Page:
The other thing is that the labor component of building a car is not that much, maybe around 10%, therefore, using chinese labor would not really bring the cost down that much. Only by cheapening the parts would substantially bring the cost down. And you still have to ship the final product :) . If anything, the "cheapest" option for Volvo might be to build cars in the US for the NA market, but I don't think they have the money or resources for something like that.
        • 3 Years Ago
        @IBx1
        You've just described American cars from the '60s and '70s.
      • 3 Years Ago
      Greely exec : "Hmmm ... labor for $70 per hour or $5 per day. Let me think about it."
        • 3 Years Ago
        Unfortunately, when the American worker is "out of work", especially due to it being moved overseas, he won't have the $15,000 for the Chinese built Volvo either. I've never been big on buy American, but I've got to draw the line somewhere.... might as well be Chinese-made vehicles.
        • 3 Years Ago
        "and china has no natural resources"

        Is this a joke?
        • 3 Years Ago
        Watch out Toyota, China is coming to eat you, alive. Imagine, a C90 for the price of a Yaris.
        • 3 Years Ago
        and unfortunately the average american will sit there and go, "hmm, a Volvo for $15,000 or a Toyota for $20,000?"

        I can totally see China-Mart and Volvo getting together in the future.
        • 3 Years Ago
        Fitfan - Not really a joke.

        Baosteel is a customer of my parents. China's Iron Ore is mostly imported; as their iron ore supply is small vs. demand. In fact, demand is highly outstripping most natural resource supplies; and is starting to get heavily regulated in china.

        There is no wood and wood pulp supply in China, most of it comes from Russian timber and timber/ recycled pulp from the US.

        Oil is imported

        Coal is plentiful, but China is fighting an air pollution issue and is starting to quickly obsolete coal fired plants.
      • 3 Years Ago
      I don't get this part:

      "The plan makes abundant sense from a cost standpoint, but the move would have to be approved by the Chinese government. "

      Maybe the Chinese gov will not approve? wat?
      • 3 Years Ago
      I don't see why "Made in China" is a huge problem all of a sudden. 90% of the things you own are made in China.

      And it really makes no sense to bash Volvo for being made in China on the premise of reliability, as you guys beat down the doors for a Range Rover ("Indian made") with CONSISTENTLY bad reliability for 30 years.
        • 3 Years Ago
        All of a sudden? No, 'Made In China' has been an ongoing problem b/c the products are inferior, and sometimes unsafe. Drywall that rots a house? Made in China. Lead-paint toys? Made in China. Formula w/toxic levels of melamine? Yep, there too. I can list all the products I HAD to buy from MiC b/c no other place made them. And I have yet to have ANY product - at any price - last more than 3 years for bigger-ticket items, and less than 1 year for apparel and such. Chinese quality is like Government ethics - pure oxymoron in combination. And it would be stupid to pay dozens of thousands on unproven Chinese cars, until they had at least a decade of proof (like Hyundai has done).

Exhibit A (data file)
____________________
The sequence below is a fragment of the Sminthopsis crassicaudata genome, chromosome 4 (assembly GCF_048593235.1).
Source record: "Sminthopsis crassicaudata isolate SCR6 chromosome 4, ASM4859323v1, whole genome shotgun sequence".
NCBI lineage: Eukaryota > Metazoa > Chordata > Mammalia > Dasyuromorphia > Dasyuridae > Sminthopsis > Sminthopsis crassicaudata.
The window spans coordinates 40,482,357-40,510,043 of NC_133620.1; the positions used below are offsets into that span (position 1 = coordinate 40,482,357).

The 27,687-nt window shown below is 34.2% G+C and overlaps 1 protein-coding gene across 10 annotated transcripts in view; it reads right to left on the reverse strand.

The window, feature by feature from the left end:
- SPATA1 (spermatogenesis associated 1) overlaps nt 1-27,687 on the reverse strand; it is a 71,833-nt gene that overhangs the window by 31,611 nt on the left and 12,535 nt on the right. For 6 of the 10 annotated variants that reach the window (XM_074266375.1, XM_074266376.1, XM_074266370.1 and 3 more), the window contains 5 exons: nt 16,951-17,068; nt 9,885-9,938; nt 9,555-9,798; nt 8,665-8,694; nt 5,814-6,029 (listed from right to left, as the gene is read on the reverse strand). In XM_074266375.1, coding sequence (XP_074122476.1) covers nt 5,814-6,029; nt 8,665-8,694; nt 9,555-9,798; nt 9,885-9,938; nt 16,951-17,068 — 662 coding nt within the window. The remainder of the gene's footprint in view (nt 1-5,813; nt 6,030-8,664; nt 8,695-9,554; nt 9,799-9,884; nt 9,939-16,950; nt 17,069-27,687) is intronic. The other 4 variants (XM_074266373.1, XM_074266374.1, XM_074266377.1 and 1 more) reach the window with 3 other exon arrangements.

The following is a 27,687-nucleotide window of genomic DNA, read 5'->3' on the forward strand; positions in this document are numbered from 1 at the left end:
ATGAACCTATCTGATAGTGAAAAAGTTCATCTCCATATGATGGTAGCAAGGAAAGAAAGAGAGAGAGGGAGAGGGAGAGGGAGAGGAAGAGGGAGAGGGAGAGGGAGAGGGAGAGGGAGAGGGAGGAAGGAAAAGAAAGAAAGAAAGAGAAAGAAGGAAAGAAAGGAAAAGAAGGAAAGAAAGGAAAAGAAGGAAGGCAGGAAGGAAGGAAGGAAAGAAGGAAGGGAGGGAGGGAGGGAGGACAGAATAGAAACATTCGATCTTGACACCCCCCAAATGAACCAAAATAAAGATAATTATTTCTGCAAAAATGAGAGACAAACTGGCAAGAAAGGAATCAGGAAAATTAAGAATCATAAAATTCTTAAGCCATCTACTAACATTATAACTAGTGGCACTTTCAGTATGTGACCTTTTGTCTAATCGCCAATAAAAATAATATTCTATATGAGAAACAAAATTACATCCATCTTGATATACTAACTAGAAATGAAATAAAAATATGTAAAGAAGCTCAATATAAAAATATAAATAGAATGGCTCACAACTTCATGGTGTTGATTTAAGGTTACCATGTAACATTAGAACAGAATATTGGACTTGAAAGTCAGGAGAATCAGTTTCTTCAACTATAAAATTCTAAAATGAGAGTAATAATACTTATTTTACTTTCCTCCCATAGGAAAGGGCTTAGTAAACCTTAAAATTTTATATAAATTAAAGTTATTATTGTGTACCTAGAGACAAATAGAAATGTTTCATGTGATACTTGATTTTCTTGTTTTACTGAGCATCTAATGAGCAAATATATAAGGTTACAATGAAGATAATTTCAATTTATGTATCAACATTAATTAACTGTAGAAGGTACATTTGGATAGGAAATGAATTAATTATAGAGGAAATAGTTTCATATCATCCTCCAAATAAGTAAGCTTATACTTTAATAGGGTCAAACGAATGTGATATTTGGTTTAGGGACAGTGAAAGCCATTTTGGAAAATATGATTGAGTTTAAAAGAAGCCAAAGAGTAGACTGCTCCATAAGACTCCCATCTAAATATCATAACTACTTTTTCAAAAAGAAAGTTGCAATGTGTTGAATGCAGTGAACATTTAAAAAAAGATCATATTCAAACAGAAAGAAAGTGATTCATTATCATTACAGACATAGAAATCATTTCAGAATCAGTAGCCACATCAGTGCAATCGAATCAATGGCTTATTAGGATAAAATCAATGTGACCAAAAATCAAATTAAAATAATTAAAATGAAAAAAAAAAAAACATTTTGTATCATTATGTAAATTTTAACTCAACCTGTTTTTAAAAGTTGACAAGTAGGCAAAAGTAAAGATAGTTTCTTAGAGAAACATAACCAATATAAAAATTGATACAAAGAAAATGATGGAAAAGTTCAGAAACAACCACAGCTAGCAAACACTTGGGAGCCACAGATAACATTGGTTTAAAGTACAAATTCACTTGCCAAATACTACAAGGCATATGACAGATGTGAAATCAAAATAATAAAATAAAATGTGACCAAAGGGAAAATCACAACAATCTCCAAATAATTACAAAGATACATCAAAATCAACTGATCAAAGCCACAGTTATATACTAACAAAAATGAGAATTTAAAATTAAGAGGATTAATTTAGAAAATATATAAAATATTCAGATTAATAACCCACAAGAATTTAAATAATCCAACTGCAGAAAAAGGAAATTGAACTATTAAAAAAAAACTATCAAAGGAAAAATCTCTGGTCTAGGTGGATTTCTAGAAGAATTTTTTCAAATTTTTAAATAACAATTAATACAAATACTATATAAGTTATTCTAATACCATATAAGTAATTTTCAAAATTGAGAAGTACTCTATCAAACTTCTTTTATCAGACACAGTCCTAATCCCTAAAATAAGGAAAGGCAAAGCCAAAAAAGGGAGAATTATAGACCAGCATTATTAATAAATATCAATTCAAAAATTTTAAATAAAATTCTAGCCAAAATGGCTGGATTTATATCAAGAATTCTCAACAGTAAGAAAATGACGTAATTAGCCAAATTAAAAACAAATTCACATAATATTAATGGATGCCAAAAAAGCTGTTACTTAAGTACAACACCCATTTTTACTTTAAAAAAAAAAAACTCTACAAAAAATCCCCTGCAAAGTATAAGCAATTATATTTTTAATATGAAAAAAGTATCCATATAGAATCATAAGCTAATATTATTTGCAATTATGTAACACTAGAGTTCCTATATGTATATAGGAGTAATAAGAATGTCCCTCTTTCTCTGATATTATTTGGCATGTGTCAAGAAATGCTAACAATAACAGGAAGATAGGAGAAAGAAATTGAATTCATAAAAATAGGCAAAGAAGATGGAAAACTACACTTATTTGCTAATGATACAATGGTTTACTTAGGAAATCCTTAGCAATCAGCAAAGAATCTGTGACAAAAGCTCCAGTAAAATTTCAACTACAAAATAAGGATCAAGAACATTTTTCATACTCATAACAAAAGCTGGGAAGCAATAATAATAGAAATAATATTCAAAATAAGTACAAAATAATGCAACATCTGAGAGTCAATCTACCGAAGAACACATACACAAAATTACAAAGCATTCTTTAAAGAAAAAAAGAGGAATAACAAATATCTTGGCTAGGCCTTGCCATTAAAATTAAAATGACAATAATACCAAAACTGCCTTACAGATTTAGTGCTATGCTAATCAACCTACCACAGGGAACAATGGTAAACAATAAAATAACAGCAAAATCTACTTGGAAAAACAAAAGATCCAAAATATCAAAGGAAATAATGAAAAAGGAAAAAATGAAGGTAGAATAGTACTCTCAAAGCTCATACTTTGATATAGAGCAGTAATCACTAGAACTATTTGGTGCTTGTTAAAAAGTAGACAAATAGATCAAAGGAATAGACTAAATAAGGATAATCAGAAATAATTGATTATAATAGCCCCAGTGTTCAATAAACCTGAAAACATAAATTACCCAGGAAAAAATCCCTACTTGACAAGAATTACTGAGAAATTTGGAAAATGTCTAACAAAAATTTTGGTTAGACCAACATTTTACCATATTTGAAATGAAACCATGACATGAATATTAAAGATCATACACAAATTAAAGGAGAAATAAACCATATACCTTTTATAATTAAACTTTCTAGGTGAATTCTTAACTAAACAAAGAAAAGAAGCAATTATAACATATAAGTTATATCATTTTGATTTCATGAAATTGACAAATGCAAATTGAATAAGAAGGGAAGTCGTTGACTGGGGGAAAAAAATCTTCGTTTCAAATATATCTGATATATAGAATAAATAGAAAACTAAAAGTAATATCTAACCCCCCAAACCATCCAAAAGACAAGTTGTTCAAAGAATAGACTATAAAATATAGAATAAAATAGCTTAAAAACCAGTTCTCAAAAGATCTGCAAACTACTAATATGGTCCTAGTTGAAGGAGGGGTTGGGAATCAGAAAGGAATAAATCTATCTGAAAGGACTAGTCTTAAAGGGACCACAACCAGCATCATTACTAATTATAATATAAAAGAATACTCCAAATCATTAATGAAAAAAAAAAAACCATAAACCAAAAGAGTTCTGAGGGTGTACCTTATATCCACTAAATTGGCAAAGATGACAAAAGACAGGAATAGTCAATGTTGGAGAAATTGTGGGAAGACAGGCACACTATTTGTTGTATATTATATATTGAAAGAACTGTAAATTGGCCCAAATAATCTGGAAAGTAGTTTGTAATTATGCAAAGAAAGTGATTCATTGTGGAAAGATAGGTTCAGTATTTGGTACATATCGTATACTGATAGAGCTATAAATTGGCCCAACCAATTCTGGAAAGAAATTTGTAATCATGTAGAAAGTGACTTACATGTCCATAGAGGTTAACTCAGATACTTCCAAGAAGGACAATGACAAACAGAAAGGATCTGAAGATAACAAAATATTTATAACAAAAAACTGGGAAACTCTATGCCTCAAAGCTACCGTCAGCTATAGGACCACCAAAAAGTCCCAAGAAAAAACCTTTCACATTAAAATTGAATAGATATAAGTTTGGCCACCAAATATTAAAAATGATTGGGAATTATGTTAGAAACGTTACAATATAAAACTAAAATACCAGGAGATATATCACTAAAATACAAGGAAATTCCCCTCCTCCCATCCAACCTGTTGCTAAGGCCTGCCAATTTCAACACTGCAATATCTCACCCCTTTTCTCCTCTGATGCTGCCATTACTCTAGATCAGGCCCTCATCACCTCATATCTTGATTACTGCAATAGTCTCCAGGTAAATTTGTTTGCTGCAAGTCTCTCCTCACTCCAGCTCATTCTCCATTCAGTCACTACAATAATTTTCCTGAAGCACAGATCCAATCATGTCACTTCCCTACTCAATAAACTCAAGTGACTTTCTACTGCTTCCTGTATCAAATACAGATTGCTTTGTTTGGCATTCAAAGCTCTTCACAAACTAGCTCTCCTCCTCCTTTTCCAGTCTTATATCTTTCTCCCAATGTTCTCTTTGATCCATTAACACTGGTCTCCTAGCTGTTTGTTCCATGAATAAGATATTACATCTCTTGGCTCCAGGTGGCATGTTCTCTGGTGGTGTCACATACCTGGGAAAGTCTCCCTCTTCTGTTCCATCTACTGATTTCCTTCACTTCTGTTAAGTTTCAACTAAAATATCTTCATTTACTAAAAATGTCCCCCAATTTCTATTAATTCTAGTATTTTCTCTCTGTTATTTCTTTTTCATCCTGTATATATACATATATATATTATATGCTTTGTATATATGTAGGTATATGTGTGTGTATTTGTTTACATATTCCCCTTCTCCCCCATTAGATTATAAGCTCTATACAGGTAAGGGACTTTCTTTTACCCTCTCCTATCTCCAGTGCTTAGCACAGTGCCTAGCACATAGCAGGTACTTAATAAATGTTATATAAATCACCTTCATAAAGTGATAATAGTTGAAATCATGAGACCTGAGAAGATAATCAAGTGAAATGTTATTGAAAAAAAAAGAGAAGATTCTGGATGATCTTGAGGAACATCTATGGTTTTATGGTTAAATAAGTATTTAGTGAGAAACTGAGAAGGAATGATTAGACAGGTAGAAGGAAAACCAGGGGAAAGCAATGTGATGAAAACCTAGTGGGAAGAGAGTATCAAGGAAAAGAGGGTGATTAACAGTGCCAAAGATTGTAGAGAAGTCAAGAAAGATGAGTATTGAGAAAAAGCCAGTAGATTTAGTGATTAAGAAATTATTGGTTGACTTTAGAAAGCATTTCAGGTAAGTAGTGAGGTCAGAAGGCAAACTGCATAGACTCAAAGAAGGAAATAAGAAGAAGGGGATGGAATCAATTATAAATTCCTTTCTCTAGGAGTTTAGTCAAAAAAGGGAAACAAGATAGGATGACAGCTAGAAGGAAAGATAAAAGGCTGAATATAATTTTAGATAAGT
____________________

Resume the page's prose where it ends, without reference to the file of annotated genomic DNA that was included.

• 3 Years Ago
        superx1919: All those problems are down to the purchaser going for the lowest cost possible. And surprise, low price equals low quality.

        Your phone was made in China. Is it low quality? Mine isn't. I have lovely Nike sneakers, made in China, that are excellent quality. The keyboard I'm writing this on was made in China. Most of this computer was made in China. It's working brilliantly. Mind you, it was not ultra cheap. In fact computer components costs quite alot of money, but less than they would if they were made in France.

        I happen to know the quality index of Volvos factories in China. I will not go into specifics but suffice to say I wouldn't feel any less safe in a chinese made Volvo than I would in one made in Sweden or Belgium.
        • 3 Years Ago
        My LG phone (top @ one point) has the worst battery I've ever seen. And I bought the most expensive heater they had, and I never buy the cheapest thing. But EVERYTHING in these stores are MiC, and they fail quickly. The problem is that every price point is the cheapest item, and it is due to people buying the cheapest for so long that Chinese products became the sole things available, Look @ HD - they still charge the same $$$ for their stuff, and all their apparel and most of their bling parts are Chinese. But the chrome pits fast if you do not keep it dry and polished every day, and the leather wears quickly..I have a rather high-priced laptop (19" screen, BD), and the battery died after 1 year and the BD drive tray broke its ejector spring. Chinese parts. So don't try to pass it off as some $1 bargain bin. It is every Chinese thing I've used, and I know many others who can say the same thing.
      • 3 Years Ago
      I guess China is the manufacturing center of the world.